Persona 5 Royal is an expanded and re-launched version of Persona 5, out now exclusively for the PlayStation 4 (the original version also launched on the PS3). Here’s our review of Atlus’ revised take on a modern classic.
Going with full disclosure up front, my Persona experience didn’t start until much later in the series. I had just bought a PlayStation Vita and while looking for which games to play I came across “Persona 4 Golden” as the most critically acclaimed one of them all. I hadn’t played the original Persona 4, but its Vita-exclusive version has become a bit of a golden standard for me. Yes, that pun was hard to avoid.
I’ve since played Persona 5, and was curious to see if the “Royal” version of the game would once again raise the bar on what to expect from the (core) series, which has also seen its fair share of spin-off titles (from dance games to fighters). Now that I played through it, I’m happy to say that it does, and it’s been made especially welcoming to those joining the series only now – just as I was when I picked up Golden on the Vita.
The original Persona 5 was already a large game, and most of the content in that game can also be found in Persona 5 Royal. Besides a lengthy new chapter at the end of the game, new content has been weaved through the existing narrative rather seamlessly, instead of offering generic side quests. That’s good news, because even though one of the game’s characters has also been included in Super Smash Brothers this is a game that relies on its strong core narrative. Social bonds, and the web of connections between the roster of characters, are central to the experience. Playing against a backdrop of social inequality and reforms, the story works best as a coherent whole and I’m glad they mostly enriched the narrative.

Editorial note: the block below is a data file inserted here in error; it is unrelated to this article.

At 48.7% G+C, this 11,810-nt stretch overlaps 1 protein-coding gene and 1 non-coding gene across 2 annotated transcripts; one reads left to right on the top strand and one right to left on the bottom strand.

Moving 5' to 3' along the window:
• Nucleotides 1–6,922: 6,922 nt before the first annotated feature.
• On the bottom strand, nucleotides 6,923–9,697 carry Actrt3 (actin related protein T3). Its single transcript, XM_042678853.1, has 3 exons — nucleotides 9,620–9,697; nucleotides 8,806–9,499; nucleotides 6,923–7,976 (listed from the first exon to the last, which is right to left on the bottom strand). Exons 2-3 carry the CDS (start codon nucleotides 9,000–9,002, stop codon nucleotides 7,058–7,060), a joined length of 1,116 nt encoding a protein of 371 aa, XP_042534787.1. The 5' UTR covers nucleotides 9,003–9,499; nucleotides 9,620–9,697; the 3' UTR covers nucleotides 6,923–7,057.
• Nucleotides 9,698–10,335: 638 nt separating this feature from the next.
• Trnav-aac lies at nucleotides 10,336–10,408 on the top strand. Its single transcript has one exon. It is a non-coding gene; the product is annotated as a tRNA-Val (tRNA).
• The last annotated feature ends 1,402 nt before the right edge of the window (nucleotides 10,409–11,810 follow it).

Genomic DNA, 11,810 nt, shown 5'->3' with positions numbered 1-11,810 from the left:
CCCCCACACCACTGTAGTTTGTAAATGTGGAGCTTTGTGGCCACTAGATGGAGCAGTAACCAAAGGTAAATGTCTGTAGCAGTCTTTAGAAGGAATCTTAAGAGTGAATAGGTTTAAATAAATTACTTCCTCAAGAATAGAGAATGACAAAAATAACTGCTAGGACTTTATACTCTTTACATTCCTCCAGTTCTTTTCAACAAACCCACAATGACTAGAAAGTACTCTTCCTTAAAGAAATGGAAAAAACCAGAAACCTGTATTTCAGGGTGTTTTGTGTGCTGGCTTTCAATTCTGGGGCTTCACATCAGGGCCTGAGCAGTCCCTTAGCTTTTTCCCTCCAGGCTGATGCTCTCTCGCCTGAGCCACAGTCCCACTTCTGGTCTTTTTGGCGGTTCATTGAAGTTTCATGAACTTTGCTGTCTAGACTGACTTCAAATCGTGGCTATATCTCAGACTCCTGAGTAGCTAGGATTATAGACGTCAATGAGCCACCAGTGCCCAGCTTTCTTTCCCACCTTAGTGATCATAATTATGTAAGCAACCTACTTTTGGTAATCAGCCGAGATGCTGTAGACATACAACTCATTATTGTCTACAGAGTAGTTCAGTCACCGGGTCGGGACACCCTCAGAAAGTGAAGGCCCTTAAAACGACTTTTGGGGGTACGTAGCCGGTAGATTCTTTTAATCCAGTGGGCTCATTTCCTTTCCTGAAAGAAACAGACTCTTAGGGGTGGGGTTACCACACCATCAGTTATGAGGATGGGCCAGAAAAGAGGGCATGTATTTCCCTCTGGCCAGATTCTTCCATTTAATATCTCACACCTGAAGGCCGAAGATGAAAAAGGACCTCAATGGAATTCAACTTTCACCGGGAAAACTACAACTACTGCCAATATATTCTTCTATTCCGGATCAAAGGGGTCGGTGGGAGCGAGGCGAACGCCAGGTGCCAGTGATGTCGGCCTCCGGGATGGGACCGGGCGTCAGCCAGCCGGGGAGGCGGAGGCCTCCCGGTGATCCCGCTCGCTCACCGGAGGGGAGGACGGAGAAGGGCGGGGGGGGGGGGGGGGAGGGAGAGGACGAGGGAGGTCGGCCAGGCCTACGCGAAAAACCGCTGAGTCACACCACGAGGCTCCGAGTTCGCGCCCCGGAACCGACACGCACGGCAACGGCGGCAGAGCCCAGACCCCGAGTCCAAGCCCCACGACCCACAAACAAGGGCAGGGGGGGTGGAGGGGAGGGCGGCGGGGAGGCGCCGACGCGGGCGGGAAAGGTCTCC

These socials bonds tie into the game’s turn-based combat mechanics as well, as strong bonds can reinforce the specific attacks you have available to you as ‘personas’ while in combat. As such, the new story content also enriches the combat experience by adding two additional characters to the roster for you to interact with and grow your combat strength through. One of these doesn’t appear until after the main narrative wraps up, but helps in terms of keeping the post-game interesting.
Persona 5 Royal also acts as an ‘ultimate collection’ of sorts, as it features all of the post-launch DLC content that came out for Persona 5. While not as impactful to the core story as the changes that were implemented specifically for Royal, these addons mean you have more optional quests to engage with and thus provide even more content in a game that already took me weeks to complete the first time around. Further extending your runtime is the option to explore various corners of the map for new collectibles, which in turn gives you access to more combat options.
However, if you’re looking for new content then there’s nothing more striking than the new palace that appears at the end of the game and lets you explore for another 10+ hours. The writing is still on point here, but what really adds that feeling of seeing something new is that there’s a different look and feel to the new area, complete with cutscenes that were developed just for the new content. None of the additions to Persona 5 Royal, from the subtle enrichment of the core game to the new chapter as the end, feel like afterthoughts – which is a huge credit to the team.
It’s an easy conclusion to state that Persona 5 Royal is the best version of Persona 5 that we’re going to get. Just as I started my Persona journey with Persona 4 Golden on the Vita, I hope people jump in with this version if they didn’t get the chance previously. It’s a bit of a harder sell for those who already played through the initial release before, but if you pick it up it’s the version you are going to wish you’d played the first time around.